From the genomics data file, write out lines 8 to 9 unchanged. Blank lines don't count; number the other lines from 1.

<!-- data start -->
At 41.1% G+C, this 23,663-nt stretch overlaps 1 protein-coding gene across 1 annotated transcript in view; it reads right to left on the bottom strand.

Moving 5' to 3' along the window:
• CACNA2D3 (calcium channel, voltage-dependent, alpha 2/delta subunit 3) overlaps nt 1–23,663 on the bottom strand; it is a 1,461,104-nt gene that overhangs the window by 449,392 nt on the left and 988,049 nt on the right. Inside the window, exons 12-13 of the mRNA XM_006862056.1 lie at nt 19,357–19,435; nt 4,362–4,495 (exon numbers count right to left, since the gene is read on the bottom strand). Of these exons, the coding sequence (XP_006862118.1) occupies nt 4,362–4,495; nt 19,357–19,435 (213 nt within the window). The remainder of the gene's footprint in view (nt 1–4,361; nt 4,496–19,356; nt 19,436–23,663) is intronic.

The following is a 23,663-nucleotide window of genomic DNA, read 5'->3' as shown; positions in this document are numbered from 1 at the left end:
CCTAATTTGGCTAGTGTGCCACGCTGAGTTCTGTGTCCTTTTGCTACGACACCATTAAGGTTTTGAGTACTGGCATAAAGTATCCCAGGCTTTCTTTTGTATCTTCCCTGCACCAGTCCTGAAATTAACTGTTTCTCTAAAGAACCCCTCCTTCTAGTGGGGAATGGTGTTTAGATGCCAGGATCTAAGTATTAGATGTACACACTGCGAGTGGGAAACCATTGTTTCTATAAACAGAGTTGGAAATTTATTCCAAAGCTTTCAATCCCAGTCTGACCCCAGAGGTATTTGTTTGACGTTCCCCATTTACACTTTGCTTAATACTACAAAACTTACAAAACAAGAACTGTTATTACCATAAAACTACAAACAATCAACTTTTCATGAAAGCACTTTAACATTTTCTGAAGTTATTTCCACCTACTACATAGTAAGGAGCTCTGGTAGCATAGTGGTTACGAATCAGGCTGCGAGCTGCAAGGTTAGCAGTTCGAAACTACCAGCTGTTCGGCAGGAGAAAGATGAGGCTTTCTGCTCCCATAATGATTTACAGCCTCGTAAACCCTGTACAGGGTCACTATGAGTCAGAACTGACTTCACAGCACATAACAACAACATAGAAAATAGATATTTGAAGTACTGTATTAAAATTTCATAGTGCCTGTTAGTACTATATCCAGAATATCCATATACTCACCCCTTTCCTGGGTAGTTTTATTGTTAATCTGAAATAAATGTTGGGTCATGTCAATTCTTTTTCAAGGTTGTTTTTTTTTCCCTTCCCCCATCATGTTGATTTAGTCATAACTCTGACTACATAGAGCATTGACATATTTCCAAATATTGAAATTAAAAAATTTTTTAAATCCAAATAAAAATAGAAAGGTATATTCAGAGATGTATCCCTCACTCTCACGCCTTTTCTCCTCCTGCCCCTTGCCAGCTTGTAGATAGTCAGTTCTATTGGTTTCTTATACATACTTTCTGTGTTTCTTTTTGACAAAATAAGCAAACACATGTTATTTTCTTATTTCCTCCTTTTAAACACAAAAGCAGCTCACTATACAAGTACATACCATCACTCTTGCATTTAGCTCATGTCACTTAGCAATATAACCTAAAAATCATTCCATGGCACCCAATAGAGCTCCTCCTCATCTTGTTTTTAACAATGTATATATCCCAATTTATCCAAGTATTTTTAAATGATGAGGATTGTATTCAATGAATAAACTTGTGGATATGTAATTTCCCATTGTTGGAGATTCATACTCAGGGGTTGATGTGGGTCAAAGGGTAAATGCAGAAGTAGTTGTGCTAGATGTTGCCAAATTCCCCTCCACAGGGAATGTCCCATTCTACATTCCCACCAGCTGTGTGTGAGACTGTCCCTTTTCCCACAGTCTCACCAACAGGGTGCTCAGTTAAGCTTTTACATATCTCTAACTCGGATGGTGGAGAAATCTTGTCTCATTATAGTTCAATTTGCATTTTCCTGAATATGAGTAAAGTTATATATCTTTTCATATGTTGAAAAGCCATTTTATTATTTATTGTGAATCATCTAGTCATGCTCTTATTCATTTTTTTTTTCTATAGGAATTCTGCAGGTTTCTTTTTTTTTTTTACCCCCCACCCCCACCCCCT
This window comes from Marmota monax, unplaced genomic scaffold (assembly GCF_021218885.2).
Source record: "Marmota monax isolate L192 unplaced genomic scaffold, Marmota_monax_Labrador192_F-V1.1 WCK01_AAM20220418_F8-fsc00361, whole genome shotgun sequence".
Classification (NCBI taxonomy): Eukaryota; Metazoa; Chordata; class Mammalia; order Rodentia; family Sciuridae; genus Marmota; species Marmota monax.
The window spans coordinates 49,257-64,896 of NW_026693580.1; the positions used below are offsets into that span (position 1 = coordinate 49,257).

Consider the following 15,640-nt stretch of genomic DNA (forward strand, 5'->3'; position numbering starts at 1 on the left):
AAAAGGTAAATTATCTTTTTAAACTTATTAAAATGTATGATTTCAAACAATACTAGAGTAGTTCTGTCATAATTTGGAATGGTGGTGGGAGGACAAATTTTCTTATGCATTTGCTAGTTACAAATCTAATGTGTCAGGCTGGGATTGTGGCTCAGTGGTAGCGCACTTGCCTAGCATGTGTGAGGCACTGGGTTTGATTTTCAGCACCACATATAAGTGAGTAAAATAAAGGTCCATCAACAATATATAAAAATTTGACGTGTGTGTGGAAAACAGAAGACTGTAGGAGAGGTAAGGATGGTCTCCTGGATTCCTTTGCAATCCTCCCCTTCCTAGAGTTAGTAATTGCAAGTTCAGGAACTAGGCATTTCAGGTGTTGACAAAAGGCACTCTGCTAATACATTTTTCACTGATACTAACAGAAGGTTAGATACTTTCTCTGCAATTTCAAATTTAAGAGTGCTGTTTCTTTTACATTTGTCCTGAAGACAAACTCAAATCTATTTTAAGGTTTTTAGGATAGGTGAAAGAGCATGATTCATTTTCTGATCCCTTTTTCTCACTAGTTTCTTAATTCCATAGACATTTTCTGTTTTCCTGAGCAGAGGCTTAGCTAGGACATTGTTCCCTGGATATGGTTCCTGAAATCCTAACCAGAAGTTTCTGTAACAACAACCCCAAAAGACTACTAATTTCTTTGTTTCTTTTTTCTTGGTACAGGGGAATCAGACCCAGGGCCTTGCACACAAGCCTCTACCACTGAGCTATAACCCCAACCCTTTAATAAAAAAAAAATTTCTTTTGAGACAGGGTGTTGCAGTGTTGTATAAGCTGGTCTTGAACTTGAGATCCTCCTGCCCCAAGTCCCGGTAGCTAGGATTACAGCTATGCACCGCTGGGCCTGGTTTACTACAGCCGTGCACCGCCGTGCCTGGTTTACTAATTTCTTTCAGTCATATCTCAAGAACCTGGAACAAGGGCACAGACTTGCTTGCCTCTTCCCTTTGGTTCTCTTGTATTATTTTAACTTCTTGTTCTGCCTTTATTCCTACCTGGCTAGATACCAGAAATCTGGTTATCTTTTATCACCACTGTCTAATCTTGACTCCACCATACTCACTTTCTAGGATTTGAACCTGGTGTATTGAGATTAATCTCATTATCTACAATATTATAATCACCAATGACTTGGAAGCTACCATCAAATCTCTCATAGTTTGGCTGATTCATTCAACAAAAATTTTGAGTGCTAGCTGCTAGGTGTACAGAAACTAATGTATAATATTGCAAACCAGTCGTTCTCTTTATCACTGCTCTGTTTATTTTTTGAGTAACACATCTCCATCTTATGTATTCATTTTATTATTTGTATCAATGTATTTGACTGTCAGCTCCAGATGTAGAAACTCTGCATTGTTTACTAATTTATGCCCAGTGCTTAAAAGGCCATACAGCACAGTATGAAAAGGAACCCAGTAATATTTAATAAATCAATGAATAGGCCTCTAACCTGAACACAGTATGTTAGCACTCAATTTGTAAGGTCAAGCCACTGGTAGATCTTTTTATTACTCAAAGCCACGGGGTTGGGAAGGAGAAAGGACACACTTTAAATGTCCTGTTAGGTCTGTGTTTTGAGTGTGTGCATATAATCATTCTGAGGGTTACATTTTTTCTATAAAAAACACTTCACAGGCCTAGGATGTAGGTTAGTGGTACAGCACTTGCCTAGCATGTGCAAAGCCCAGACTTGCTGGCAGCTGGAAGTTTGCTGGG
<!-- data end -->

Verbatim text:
Classification (NCBI taxonomy): Eukaryota; Metazoa; Chordata; class Mammalia; order Rodentia; family Sciuridae; genus Marmota; species Marmota monax.
The window spans coordinates 49,257-64,896 of NW_026693580.1; the positions used below are offsets into that span (position 1 = coordinate 49,257).